Flash storage is best when clever software can squeeze out redundancies; Delphix is that clever software for databases. Delphix customers are starting to combine our product with their flash storage purchases. An all-flash array that’s 5x the $/TB as disk storage suddenly becomes half the price of disk storage when combined with Delphix — with substantially better performance. We as an industry still haven’t realized the full potential of flash storage. Agile data through Delphix fills in another big piece of the flash picture.

For a short while, I ran the flash memory strategy at Sun and then Oracle, so I still keep my ear to the ground regarding flash news. That news is often frustratingly light — journalists in the space who are fully capable of providing analysis end up brushing the surface. With a tip of the hat to the FJM crew, here’s my commentary on a recent article.
NetApp has Hybrid Aggregate drives coming, with data moved automatically in real time between flash located next to the spinning disks. The company now says that this is a better technology than PCIe flash approaches.
Sounds interesting. NetApp had previously stacked its chips on a PCIe approach for flash called the performance acceleration module (PAM); I read about it in the same publication. This apparent change of strategy is significant, and I wish that the article would have explored the issue, but it was never mentioned.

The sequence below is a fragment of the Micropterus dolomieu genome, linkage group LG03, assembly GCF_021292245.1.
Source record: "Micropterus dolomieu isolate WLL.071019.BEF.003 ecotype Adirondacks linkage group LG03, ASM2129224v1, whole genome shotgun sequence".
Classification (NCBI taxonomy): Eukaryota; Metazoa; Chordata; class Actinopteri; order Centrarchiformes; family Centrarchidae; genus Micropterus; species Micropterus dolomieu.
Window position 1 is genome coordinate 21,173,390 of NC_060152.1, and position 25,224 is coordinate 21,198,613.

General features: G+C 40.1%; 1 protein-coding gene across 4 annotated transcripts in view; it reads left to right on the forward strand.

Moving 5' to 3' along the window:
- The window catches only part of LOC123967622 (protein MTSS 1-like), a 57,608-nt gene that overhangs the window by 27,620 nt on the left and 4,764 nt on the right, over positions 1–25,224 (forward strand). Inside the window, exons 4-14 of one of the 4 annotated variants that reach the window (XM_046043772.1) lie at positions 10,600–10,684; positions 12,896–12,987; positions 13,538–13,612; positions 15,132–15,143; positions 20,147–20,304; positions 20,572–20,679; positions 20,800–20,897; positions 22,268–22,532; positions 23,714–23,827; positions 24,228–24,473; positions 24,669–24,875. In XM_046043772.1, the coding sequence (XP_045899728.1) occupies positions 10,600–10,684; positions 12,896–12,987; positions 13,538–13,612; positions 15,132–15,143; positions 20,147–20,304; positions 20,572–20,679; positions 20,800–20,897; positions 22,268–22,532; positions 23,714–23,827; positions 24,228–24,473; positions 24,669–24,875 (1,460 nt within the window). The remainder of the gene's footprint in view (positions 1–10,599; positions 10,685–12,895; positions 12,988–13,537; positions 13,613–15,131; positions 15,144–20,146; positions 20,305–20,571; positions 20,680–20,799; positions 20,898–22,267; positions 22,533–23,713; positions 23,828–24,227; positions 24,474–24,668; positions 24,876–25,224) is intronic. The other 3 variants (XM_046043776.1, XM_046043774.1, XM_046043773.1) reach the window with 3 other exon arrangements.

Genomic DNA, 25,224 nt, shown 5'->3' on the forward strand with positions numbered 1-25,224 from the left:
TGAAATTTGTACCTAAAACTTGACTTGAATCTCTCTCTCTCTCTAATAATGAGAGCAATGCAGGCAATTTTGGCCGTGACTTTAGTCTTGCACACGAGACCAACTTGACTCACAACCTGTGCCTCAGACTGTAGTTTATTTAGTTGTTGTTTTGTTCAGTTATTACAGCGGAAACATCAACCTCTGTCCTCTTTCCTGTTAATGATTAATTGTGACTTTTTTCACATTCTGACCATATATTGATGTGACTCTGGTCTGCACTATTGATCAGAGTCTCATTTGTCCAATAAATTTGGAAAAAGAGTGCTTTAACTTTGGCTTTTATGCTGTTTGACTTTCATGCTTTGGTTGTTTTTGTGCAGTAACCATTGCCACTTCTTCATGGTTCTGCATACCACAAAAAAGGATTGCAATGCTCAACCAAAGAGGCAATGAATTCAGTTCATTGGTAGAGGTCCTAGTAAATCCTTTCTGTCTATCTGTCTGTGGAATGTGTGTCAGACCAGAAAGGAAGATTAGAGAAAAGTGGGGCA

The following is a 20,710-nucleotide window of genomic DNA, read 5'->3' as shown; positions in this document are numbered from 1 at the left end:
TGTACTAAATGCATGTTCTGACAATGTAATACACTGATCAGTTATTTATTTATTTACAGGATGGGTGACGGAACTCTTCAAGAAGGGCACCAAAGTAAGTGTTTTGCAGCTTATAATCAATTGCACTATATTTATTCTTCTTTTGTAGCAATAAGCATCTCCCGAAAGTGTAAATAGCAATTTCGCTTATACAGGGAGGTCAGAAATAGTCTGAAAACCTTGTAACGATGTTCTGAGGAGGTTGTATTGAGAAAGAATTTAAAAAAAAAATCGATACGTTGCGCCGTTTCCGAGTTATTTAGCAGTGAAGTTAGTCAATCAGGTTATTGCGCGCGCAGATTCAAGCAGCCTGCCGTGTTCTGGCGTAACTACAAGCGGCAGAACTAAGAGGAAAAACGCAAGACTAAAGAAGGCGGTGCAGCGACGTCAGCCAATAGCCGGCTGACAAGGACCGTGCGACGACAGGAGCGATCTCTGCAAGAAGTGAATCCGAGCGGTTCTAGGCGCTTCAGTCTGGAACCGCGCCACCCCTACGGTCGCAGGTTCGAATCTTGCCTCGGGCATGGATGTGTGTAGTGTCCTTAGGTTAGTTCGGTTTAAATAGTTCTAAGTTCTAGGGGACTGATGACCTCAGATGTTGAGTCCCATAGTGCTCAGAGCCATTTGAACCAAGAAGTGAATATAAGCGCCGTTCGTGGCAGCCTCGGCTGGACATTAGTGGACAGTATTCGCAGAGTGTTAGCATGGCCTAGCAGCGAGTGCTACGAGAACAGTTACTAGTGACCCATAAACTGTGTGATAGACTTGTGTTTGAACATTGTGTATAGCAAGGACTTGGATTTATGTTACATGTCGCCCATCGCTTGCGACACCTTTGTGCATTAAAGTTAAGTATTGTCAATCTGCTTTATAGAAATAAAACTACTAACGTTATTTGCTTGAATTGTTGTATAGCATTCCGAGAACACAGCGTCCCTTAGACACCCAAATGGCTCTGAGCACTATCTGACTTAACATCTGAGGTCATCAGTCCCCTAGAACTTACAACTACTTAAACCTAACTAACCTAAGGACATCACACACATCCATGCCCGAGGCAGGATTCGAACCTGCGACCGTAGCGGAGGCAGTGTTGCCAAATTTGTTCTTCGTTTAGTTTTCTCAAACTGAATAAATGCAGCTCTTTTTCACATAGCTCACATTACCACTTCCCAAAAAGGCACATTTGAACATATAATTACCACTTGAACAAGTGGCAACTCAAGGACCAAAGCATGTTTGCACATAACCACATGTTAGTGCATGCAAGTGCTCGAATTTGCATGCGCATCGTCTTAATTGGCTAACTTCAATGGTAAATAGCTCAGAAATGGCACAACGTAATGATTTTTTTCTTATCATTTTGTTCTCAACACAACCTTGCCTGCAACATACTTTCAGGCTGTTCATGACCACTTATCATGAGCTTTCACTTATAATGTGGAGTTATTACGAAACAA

NetApp, presenting at an Analyst Day event in New York on 30 June, said that having networked storage move as it were into the host server environment was disadvantageous. This was according to Stifel Nicolaus analyst Aaron Rakers.
1. So is this a quote from NetApp or a quote from an analyst or a quote from NetApp quoting an analyst? I’m confused.
2. This is a dense and interesting statement so allow me to unpack it. Moving storage to the host server is code for Fusion-io. These guys make a flash-laden PCIe card that you put in your compute node for super-fast local data access, and they connect a bunch of them together with an IB backplane to share the contents of different cards between hosts. They recently went public, and customers love the performance they offer over traditional SANs. I assume the term “disadvantageous” was left intentionally vague as those being disadvantaged may be NTAP shareholders rather than customers implementing such a solution.
Manish Goel, NetApp’s product ops EVP, said SSDs used as hard disk drive replacements were not as interesting as using flash at the disk layer in a Hybrid Aggregate drive approach – and this was coming.
An Aggregate is the term NetApp uses for a collection of drives. A Hybrid Aggregate — presumably — is some new thing that mixes HDDs and SSDs. Maybe it’s like Sun’s hybrid storage pool. I would have liked to see Manish Goel’s statement vetted or explained, but that’s all we get.